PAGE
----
JUDGE: Like Alec said, we talked to both VCs and engineers with their different opinions, and for a company like this, the investors would want to keep Richard involved. And that standard thing seems to be a CTO position. Yeah, there’s a lot of swallowing of pride and, “Do you really want to have somebody else who’s running the company?” But what tends to happen — and it happens a lot — is that the programmer types, the people who invent the genius thing, aren’t necessarily the best kind of people at running a company. Those are two different skills. So they tend to get split off. And one VC firm even said, “There’s a saying: ‘It’s never too early to fire the founder.’” And, yeah, the engineers say, “Well, that doesn’t make any sense. They really wouldn’t do that anymore.” But yeah, we just went with that. There are plenty of stories to draw from, companies like Twitter — actually, dozens of them.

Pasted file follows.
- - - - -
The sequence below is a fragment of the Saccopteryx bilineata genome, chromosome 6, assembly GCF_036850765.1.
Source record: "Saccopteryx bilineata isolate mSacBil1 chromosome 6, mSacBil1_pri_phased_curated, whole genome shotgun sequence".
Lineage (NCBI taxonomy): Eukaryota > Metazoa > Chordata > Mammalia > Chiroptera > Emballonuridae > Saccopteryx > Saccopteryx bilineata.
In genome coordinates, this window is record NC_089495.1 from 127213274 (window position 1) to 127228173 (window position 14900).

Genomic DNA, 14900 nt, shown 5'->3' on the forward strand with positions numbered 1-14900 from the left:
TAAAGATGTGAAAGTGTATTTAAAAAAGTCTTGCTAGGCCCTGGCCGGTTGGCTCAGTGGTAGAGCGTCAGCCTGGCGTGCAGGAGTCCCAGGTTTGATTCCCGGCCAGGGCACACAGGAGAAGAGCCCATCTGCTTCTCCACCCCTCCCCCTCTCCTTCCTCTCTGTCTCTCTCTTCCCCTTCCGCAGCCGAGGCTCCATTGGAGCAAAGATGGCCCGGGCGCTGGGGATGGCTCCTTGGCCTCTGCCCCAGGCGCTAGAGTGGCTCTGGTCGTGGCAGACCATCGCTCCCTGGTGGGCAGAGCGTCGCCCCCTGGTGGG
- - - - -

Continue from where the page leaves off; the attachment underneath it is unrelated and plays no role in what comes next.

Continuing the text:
After winning Tech Crunch Disrupt at the end of season 1, things got tougher for the guys in season 2. How would you sum this next section of the roller coaster ride for Pied Piper in season 3?
JUDGE: They’re on a better roller coaster, but better roller coasters have bigger ups and downs sometimes.
BERG: If that one was a wooden roller coaster, this one is a steel roller coaster where your feet dangle free and it goes upside down.
JUDGE: I guess it’s true in Hollywood, too: When there’s more at stake, there’s more pressure. The higher the stakes, the more it’s like, well, you’re either going to go down in history as the person who set the new world standard for compression and video files, or you’ll just be forgotten — a footnote, if that. And that all depends on the decisions you make, and if you stick up for yourself or not.